alex_beecroft: A blue octopus in an armchair, reading a book (Default)

So, in an email that went out to Samhain authors this morning we were asked to keep this confidential, but as it’s already out in the public here on The Digital Reader I think that part of it is moot.

Samhain has just announced that they will in fact finally be closing on 28th of February (ie in 18 days time.)

UTHBomberMoon200x133 UnderTheHill-Dogfighters200x133 TooManyFairyPrinces200x133 ShiningintheSun200x133 ReluctantBerserker200x133

If you’re a Samhain reader who’s been storing their books in Samhain’s cloud, this would be the time to download them to your own hard storage so that you don’t lose them the way readers lost books they bought with All Romance Ebooks.

Authors are getting their rights back once the closure has happened, and I intend to reformat my books and self-publish them as soon as I can. But as you know, I’m still recovering from an operation and I have a deadline for a new manuscript which I intend to turn in first, so it may be some time before I can get around to re-launching my backlist in print.

(Ebooks may be faster, depending on availability of cover art. I’m looking into buying some of my covers back from them. All the haggling with the artist that went on to make the cover of The Reluctant Berserker as authentic as possible was in my view 100% worth it, and if I can possibly keep that one I will. It’s gorgeous. But otherwise, making new cover art is quite fun, though laborious.)

If there’s a book of mine you haven’t already bought, but were idly thinking of getting on some future day when you felt like it, let me know and I’ll prioritize my re-release list to get to those ones first. But if I can beg a favour, I would ask you to hold on a little longer and get them from me, rather than buying them from Samhain now. On a callously monetary basis, I will recieve much more of the royalties if you buy from me than if you buy from them – and you will probably get the book cheaper too.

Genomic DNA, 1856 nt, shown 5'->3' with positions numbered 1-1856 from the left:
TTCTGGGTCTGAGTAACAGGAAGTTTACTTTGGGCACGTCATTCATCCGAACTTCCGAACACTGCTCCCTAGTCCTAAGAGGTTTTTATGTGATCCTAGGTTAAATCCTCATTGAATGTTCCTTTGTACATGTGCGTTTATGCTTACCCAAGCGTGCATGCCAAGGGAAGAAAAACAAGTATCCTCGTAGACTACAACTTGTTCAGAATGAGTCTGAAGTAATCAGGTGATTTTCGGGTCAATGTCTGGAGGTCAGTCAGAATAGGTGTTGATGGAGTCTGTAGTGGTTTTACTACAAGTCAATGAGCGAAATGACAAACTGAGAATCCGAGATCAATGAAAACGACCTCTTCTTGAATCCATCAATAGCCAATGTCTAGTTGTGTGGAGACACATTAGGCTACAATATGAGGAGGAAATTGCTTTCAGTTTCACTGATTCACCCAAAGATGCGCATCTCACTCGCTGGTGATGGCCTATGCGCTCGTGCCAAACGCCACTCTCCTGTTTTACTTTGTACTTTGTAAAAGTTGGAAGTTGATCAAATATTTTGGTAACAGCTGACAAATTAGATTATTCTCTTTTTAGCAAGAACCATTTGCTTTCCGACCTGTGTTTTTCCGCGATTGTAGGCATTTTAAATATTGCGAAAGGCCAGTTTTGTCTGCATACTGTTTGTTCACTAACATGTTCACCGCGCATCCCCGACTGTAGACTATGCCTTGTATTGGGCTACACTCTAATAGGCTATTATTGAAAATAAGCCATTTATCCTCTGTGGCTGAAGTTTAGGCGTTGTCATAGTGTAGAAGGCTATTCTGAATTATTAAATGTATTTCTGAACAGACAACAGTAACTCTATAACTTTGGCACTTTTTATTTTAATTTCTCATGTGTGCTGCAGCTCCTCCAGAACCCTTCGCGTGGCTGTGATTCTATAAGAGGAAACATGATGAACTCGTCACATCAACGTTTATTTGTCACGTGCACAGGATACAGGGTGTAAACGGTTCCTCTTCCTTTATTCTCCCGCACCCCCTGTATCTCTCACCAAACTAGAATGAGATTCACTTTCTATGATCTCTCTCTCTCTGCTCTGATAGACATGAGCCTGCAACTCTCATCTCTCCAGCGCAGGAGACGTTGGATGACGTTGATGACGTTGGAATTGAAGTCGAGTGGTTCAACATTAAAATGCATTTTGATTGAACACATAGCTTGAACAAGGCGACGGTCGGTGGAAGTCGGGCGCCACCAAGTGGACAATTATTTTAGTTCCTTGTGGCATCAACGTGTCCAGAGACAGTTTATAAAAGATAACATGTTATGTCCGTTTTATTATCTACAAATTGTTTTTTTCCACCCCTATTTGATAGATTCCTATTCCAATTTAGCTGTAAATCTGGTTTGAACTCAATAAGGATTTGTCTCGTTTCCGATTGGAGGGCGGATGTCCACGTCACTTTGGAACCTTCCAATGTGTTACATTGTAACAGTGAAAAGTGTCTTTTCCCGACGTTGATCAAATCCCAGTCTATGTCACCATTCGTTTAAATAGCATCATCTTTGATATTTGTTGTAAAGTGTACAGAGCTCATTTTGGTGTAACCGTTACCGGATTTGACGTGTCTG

My royalties from Samhain halved during this last year, so I am quite pleased at the prospect of having my rights back from them, but I’m still sad about this. They were an excellent publisher while it lasted – which is why they have so much of my backlist. There was a time when, in my view, they were the best m/m publisher out there. The genre will be poorer without them.

It does seem to me that the m/m publishing boom has finally burst. This may yet have its good side, in that the people who leaped on the bandwagon because m/m seemed like the place to get easy sales will find somewhere else to go, and we’ll be left with the people for whom it actually has meaning. I think that’s been quietly self-selecting inside the genre for a long time anyway.

tl/dr

Download your Samhain books to your own storage now. They’ll be gone on the 28th.

Mirrored from Alex Beecroft - Author of Gay Historical and Fantasy Fiction.

alex_beecroft: A blue octopus in an armchair, reading a book (Default)

So, today I have finished the first draft of The Crimson Outlaw, which came in at 31,073 words. Huzzah! I feel the need to celebrate and also to tell everyone. But, I only wrote 1773 words of my daily 3000 words before I ran out of story. So to what should I turn next?

I’m thinking I should write one more novella in first draft, and then I can start editing The Glass Floor *and* The Crimson Outlaw. By the time I’ve done those, I can edit the third novella with a fresh eye. And then I can start a new project again. I don’t seem to do well doing more than one thing at once.

Help me, Oh my gentle reader, what do you fancy most out of these choices?

6newgrange

My Evil Valentine – (sort of contemporary but with superheroes. Probably set in London. Almost certain to be crack along the lines of Too Many Faerie Princes.)

The Ice Knight  – (semi-historical set in Romania. A character turned up in The Crimson Outlaw who needs his own story.)